TUNIS, Tunisia, Feb. 6 (UPI) -- Tunisia's interim prime minister said Wednesday he would form a "mini" technocrat government following a leading opposition leader's assassination.
Interim Prime Minister Hamadi took the action after thousands of people turned out to protest following the shooting death of Chokri Belaid, general secretary of the Democratic Patriotic Party, as he was leaving his house in the capital, TAP said.
Jebali said the new government's mission would be to guide the country's affairs until elections can be held in the country where the so-called Arab Spring started, state news agency TAP reported.
"All ministers and secretaries of state in the forthcoming mini government of technocrats will not run for next elections," he said.
Press TV reported four Tunisian opposition parties had quit the country's Constituent Assembly and called for a nationwide strike. The four parties were the Republican Party, Call of Tunisia, al-Massar and the Popular Front, the Iranian network said.
Euronews reported President Moncef Marzouki, who returned home from Strasbourg, France, where he was attending meetings ahead of a summit in Cairo, said Belaid's assassination represented "a conspiracy against Tunisia" meant "to threaten the country's security and stability and sow disorder."
He expressed confidence the country's security forces would find those responsible and called on politicians to show patience and wisdom during the crisis.
Interior Minister Ali Larayedh said after an emergency Cabinet meeting there were no plans "for the moment" to invoke a curfew in the country.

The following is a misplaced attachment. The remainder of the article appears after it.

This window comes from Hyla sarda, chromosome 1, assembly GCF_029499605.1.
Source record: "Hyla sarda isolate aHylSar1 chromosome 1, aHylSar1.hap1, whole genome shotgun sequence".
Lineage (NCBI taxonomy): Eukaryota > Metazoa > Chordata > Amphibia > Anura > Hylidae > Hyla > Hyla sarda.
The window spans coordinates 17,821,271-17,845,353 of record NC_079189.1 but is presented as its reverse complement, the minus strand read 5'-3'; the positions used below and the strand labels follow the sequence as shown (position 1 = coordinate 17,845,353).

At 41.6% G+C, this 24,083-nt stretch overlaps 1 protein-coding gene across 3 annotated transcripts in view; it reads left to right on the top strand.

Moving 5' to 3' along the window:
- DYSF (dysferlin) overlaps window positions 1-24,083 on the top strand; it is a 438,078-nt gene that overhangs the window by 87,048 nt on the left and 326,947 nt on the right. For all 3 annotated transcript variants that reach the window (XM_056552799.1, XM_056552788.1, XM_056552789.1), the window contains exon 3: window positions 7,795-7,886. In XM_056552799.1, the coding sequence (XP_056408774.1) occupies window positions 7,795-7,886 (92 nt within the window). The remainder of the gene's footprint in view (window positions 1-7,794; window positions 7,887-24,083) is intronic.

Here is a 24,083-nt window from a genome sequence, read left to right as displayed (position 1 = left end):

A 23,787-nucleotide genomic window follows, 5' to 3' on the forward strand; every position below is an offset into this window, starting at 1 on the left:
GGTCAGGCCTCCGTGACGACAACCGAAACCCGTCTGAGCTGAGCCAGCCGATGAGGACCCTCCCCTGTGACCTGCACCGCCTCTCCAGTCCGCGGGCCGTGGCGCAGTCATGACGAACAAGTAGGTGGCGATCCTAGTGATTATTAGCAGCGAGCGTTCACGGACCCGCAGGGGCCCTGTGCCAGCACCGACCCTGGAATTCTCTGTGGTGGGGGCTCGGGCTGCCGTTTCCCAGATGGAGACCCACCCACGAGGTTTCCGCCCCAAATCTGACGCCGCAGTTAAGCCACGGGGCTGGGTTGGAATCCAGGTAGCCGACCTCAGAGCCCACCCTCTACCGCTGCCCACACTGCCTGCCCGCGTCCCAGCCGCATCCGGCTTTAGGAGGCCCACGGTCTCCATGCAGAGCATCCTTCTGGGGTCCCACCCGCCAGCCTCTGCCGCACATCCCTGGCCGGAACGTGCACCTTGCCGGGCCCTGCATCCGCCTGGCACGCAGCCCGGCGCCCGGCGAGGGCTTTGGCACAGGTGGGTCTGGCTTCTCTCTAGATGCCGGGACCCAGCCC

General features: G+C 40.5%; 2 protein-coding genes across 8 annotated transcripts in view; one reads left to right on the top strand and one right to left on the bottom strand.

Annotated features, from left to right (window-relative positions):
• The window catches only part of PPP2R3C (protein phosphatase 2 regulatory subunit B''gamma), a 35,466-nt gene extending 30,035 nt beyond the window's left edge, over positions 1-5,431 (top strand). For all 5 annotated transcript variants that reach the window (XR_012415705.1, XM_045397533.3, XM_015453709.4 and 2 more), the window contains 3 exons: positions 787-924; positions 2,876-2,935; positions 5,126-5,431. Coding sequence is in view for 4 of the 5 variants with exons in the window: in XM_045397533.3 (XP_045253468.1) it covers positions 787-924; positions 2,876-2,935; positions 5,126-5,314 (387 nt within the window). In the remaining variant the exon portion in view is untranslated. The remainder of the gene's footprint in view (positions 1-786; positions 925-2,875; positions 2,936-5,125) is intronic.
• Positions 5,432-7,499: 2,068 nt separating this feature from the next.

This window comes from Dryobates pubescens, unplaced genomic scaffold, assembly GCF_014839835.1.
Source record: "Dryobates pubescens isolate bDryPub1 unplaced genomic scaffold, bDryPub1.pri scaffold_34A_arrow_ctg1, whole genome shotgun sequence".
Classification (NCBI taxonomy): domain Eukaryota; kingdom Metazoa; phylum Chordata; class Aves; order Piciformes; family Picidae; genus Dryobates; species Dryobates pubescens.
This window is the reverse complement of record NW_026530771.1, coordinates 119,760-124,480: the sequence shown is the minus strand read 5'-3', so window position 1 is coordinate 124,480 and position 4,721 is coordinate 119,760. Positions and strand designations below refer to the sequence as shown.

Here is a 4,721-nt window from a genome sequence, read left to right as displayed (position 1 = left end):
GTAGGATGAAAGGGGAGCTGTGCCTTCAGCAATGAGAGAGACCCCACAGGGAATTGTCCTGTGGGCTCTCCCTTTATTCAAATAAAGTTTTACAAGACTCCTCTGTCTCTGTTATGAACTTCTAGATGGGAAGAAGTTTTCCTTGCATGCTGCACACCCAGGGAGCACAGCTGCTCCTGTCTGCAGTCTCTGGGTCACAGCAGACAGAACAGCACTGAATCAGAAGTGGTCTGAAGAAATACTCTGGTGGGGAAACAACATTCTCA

Demonstrators gathered in front of the Interior Ministry to mourn Belaid, chanting, "We are all Chokri," "O Chokri, O martyr, we will follow your path," and "Terrorism, bullets, Tunisians are fearless," Tunisia Live reported.
Police said indications were two people were involved in the assassination, Larayedh said on a Tunisian radio station.
Belaid was a leader of the opposition Popular Front, which formed in October to counter the government. He has become a chief critic of Ennahda, the moderate Islamic party leading the government in a coalition with two secular parties.
Even though it has offered assurances it would respect liberal democratic values, Ennahda has been criticized for its leniency toward the ultraconservative Salafis, The New York Times reported.
The protesters Wednesday also shouted anti-Ennahda slogans, such as "Ghannouchi [Ennahda founder], you are a predator" and "Bring down the oppressor of the people, bring down the Brotherhood party."
Belaid recently accused Ennahda supporters and Salafists of attacking a meeting of his party's members Saturday.
"At the end of our meeting, a group of Ennahda mercenaries and Salafists attacked our activists," Belaid said.
No one immediately claimed responsibility for the attack, which the government called an "odious crime." Its cause remained unclear.
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